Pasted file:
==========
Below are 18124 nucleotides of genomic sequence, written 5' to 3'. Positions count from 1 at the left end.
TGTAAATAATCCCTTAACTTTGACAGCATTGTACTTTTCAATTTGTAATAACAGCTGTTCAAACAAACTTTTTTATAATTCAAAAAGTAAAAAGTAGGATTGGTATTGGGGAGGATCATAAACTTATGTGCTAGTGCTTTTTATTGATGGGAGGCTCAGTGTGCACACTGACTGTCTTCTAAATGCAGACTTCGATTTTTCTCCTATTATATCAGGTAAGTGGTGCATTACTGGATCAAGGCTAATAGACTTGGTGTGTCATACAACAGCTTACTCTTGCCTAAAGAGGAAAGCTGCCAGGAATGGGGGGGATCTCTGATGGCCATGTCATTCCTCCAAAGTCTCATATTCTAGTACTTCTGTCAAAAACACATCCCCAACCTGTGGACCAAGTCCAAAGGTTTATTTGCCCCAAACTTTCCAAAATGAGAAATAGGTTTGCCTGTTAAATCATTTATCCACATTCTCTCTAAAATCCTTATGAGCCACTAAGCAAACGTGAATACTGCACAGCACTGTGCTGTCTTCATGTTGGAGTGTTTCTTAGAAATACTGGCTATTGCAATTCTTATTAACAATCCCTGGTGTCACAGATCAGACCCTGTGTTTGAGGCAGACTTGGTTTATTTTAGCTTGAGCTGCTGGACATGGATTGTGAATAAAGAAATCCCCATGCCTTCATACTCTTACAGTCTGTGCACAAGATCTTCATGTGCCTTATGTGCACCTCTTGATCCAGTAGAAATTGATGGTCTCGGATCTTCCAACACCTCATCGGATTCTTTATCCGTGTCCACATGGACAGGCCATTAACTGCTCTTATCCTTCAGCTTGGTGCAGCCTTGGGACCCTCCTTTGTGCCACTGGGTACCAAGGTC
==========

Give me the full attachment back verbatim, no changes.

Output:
Below are 18124 nucleotides of genomic sequence, written 5' to 3'. Positions count from 1 at the left end.
TGTAAATAATCCCTTAACTTTGACAGCATTGTACTTTTCAATTTGTAATAACAGCTGTTCAAACAAACTTTTTTATAATTCAAAAAGTAAAAAGTAGGATTGGTATTGGGGAGGATCATAAACTTATGTGCTAGTGCTTTTTATTGATGGGAGGCTCAGTGTGCACACTGACTGTCTTCTAAATGCAGACTTCGATTTTTCTCCTATTATATCAGGTAAGTGGTGCATTACTGGATCAAGGCTAATAGACTTGGTGTGTCATACAACAGCTTACTCTTGCCTAAAGAGGAAAGCTGCCAGGAATGGGGGGGATCTCTGATGGCCATGTCATTCCTCCAAAGTCTCATATTCTAGTACTTCTGTCAAAAACACATCCCCAACCTGTGGACCAAGTCCAAAGGTTTATTTGCCCCAAACTTTCCAAAATGAGAAATAGGTTTGCCTGTTAAATCATTTATCCACATTCTCTCTAAAATCCTTATGAGCCACTAAGCAAACGTGAATACTGCACAGCACTGTGCTGTCTTCATGTTGGAGTGTTTCTTAGAAATACTGGCTATTGCAATTCTTATTAACAATCCCTGGTGTCACAGATCAGACCCTGTGTTTGAGGCAGACTTGGTTTATTTTAGCTTGAGCTGCTGGACATGGATTGTGAATAAAGAAATCCCCATGCCTTCATACTCTTACAGTCTGTGCACAAGATCTTCATGTGCCTTATGTGCACCTCTTGATCCAGTAGAAATTGATGGTCTCGGATCTTCCAACACCTCATCGGATTCTTTATCCGTGTCCACATGGACAGGCCATTAACTGCTCTTATCCTTCAGCTTGGTGCAGCCTTGGGACCCTCCTTTGTGCCACTGGGTACCAAGGTC